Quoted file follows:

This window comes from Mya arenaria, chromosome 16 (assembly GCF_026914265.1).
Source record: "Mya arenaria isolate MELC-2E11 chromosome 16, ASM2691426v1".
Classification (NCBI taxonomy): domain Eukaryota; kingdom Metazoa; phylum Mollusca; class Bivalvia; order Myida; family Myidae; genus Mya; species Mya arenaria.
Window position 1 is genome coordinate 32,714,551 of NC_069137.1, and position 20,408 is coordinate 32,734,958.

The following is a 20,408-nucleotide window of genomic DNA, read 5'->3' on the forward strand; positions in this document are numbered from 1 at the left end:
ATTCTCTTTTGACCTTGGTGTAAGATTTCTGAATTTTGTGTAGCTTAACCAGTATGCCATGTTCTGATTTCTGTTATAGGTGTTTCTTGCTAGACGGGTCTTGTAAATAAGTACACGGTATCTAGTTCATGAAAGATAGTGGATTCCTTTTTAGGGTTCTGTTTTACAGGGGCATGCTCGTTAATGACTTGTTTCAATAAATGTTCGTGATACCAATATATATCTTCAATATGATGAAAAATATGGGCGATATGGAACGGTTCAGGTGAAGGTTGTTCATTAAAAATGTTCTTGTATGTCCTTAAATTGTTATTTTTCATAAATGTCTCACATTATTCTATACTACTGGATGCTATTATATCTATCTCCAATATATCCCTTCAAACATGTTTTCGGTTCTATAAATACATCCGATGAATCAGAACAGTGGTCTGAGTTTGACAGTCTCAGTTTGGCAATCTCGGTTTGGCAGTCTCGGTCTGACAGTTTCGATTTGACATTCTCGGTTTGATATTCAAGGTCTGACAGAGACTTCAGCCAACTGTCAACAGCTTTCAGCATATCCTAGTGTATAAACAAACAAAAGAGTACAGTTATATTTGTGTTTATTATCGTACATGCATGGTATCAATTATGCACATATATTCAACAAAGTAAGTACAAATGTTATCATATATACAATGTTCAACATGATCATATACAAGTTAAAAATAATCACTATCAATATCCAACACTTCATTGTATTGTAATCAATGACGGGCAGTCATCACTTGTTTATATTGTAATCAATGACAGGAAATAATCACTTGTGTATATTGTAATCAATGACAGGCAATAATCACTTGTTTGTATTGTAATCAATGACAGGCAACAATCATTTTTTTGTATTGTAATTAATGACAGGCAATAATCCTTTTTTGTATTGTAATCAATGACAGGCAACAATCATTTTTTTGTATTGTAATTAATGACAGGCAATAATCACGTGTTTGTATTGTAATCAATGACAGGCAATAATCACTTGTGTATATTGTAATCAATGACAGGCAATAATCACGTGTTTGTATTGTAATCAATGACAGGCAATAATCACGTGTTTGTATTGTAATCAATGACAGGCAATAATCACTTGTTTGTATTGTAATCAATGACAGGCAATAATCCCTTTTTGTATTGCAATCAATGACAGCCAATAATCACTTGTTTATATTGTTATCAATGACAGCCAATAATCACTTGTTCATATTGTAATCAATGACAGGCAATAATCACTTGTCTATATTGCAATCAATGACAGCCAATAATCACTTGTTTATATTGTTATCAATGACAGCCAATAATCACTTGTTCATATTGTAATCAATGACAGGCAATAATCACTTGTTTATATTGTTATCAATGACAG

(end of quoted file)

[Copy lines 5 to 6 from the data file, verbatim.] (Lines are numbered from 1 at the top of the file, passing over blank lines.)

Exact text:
The following is a 20,408-nucleotide window of genomic DNA, read 5'->3' on the forward strand; positions in this document are numbered from 1 at the left end:
ATTCTCTTTTGACCTTGGTGTAAGATTTCTGAATTTTGTGTAGCTTAACCAGTATGCCATGTTCTGATTTCTGTTATAGGTGTTTCTTGCTAGACGGGTCTTGTAAATAAGTACACGGTATCTAGTTCATGAAAGATAGTGGATTCCTTTTTAGGGTTCTGTTTTACAGGGGCATGCTCGTTAATGACTTGTTTCAATAAATGTTCGTGATACCAATATATATCTTCAATATGATGAAAAATATGGGCGATATGGAACGGTTCAGGTGAAGGTTGTTCATTAAAAATGTTCTTGTATGTCCTTAAATTGTTATTTTTCATAAATGTCTCACATTATTCTATACTACTGGATGCTATTATATCTATCTCCAATATATCCCTTCAAACATGTTTTCGGTTCTATAAATACATCCGATGAATCAGAACAGTGGTCTGAGTTTGACAGTCTCAGTTTGGCAATCTCGGTTTGGCAGTCTCGGTCTGACAGTTTCGATTTGACATTCTCGGTTTGATATTCAAGGTCTGACAGAGACTTCAGCCAACTGTCAACAGCTTTCAGCATATCCTAGTGTATAAACAAACAAAAGAGTACAGTTATATTTGTGTTTATTATCGTACATGCATGGTATCAATTATGCACATATATTCAACAAAGTAAGTACAAATGTTATCATATATACAATGTTCAACATGATCATATACAAGTTAAAAATAATCACTATCAATATCCAACACTTCATTGTATTGTAATCAATGACGGGCAGTCATCACTTGTTTATATTGTAATCAATGACAGGAAATAATCACTTGTGTATATTGTAATCAATGACAGGCAATAATCACTTGTTTGTATTGTAATCAATGACAGGCAACAATCATTTTTTTGTATTGTAATTAATGACAGGCAATAATCCTTTTTTGTATTGTAATCAATGACAGGCAACAATCATTTTTTTGTATTGTAATTAATGACAGGCAATAATCACGTGTTTGTATTGTAATCAATGACAGGCAATAATCACTTGTGTATATTGTAATCAATGACAGGCAATAATCACGTGTTTGTATTGTAATCAATGACAGGCAATAATCACGTGTTTGTATTGTAATCAATGACAGGCAATAATCACTTGTTTGTATTGTAATCAATGACAGGCAATAATCCCTTTTTGTATTGCAATCAATGACAGCCAATAATCACTTGTTTATATTGTTATCAATGACAGCCAATAATCACTTGTTCATATTGTAATCAATGACAGGCAATAATCACTTGTCTATATTGCAATCAATGACAGCCAATAATCACTTGTTTATATTGTTATCAATGACAGCCAATAATCACTTGTTCATATTGTAATCAATGACAGGCAATAATCACTTGTTTATATTGTTATCAATGACAG